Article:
I once bought a luxury watch, that I could afford, but that also fit squarely into this category of “stuff I love a bit too much”. Anyone who knew me knew that I had devoted a giant chunk of money to a dumb object meant as much to advertise its cost as to fulfill a functional role. I said I didn’t worship money, but on my wrist I wore one of the holy relics of the church of dollars (and no, owning a fancy watch is no more sinful than any of the other examples I’ve given… but it too must be judged according to the standards we’ve laid out here). I had to sell that watch real fast. More often than not, asking the question, “Am I in love with this thing?” before plunking down a chunk of cash can save you from a similar fate.
How will this expenditure impact my ability to execute the missions I’ve been assigned?
Not all conspicuous expenditures sing love songs to Mammon, but the wrong choices can still hamstring you. If you drop all your dough on the greatest passover feast the world has ever known, but miss rent in April, well then you’ve made a poor decision. Wise use of luxury not only doesn’t impede your ability to maneuver as an agent of the King, it equips you further. For example, Steve outlines in this post how he goes all out for his Annual Goals Summit–they do it up!–but that cash outlay fuels his family’s vision, gets his wife excited about setting goals, and set them up for a year’s worth of advancing the 5 capitals. That’s worth some money!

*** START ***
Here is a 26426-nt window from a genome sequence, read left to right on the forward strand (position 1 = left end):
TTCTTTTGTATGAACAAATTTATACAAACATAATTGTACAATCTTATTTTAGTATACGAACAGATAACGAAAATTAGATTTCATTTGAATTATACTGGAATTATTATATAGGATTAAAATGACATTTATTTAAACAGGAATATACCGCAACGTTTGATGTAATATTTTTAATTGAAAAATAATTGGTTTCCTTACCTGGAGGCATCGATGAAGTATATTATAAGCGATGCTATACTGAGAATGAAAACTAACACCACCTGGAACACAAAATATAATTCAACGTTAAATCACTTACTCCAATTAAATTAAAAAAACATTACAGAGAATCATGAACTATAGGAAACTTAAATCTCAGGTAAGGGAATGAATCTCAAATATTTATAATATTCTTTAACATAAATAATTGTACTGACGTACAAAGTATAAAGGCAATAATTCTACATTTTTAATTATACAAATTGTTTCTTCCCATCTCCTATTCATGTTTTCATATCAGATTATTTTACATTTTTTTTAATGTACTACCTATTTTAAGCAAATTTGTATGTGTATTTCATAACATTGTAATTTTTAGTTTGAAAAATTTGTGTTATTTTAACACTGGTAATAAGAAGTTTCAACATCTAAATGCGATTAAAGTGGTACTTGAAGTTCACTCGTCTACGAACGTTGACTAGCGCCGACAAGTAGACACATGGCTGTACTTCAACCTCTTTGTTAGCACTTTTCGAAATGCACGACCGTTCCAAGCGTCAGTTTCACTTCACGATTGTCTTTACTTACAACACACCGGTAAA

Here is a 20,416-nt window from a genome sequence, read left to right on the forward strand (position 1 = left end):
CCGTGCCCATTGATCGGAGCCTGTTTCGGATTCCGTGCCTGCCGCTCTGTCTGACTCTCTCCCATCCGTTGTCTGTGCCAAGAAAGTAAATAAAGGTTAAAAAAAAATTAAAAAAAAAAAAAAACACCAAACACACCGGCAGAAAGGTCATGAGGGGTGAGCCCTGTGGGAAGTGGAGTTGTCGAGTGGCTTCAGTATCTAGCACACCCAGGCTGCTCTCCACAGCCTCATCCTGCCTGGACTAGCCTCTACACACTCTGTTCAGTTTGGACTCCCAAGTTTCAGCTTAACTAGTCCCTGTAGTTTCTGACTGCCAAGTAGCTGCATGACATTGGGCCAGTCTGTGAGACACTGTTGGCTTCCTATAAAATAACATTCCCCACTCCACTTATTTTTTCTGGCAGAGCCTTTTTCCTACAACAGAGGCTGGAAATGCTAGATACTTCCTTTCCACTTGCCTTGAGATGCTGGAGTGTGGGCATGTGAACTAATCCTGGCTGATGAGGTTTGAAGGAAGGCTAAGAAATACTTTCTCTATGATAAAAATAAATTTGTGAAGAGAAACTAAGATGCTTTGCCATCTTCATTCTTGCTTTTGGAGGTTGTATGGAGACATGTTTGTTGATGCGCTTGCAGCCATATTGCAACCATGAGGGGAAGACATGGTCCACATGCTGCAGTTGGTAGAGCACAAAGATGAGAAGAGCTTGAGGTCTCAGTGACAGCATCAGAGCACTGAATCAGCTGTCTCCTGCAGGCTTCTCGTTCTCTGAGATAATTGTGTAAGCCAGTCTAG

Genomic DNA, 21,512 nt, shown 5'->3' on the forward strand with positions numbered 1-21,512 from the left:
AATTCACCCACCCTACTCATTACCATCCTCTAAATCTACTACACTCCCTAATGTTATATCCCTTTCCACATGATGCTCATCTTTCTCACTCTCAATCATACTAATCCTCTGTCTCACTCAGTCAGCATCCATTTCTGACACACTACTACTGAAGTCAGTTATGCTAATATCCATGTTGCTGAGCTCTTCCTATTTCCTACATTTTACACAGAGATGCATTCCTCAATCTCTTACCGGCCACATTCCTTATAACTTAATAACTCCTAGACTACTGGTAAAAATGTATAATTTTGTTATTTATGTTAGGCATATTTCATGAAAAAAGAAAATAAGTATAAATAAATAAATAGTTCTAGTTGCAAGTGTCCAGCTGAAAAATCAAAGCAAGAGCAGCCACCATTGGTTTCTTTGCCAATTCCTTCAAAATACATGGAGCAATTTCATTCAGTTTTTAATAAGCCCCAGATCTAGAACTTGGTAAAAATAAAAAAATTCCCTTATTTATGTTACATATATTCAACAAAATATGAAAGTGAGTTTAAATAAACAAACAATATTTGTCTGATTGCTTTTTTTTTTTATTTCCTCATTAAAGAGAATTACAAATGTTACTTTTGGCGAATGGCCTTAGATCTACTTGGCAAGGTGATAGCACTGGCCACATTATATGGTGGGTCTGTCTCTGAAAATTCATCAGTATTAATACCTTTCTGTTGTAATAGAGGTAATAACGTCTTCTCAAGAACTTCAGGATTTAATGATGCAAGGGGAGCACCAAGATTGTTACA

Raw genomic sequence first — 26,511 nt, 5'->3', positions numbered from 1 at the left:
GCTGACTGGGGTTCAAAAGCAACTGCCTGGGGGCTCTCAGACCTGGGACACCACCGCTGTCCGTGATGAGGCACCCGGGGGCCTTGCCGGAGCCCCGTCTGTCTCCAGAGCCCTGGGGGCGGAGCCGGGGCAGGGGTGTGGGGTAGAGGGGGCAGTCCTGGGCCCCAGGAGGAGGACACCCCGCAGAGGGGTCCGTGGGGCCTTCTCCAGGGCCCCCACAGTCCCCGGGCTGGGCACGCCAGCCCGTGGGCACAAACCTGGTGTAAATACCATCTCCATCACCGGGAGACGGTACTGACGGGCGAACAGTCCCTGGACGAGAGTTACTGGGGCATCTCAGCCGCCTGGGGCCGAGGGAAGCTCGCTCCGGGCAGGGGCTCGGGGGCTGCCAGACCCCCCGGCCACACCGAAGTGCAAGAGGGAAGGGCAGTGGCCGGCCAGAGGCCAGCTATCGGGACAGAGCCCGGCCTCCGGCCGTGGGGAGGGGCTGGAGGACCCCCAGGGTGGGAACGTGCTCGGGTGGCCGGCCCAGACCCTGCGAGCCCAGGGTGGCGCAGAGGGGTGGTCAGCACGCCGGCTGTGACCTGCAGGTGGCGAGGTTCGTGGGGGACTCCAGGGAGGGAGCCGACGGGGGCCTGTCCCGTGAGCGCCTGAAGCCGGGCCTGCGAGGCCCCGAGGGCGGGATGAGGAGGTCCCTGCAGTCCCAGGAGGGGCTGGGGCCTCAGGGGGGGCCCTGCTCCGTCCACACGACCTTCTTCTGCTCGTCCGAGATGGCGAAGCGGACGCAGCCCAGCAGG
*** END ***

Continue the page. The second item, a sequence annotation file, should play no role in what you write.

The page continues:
To recap: luxury is not sin. We are not bare-bones-ing a life of following Christ. BUT! you, my friend, and this culture in which you operate, tend toward hedonism. Say no to that poison. Instead, ask your Father about possible luxuries, trusting the Spirit of Peace to lead you through it. Lastly, if you’re really stymied, take it to the Family (i.e., your board) and trust their ruling! Aaaaahhhhh… doesn’t that feel better?
Given the degree to which our culture has taught us to mainline luxury, we here at Abraham’s Wallet can assure you that we haven’t spoken our final word on the topic. Our views of luxury will end up touching every corner of our financial picture. In the meantime, how do YOU deal with the guilt, shame, isolation, and exhaustion brought on by the luxury issue? Talk to us.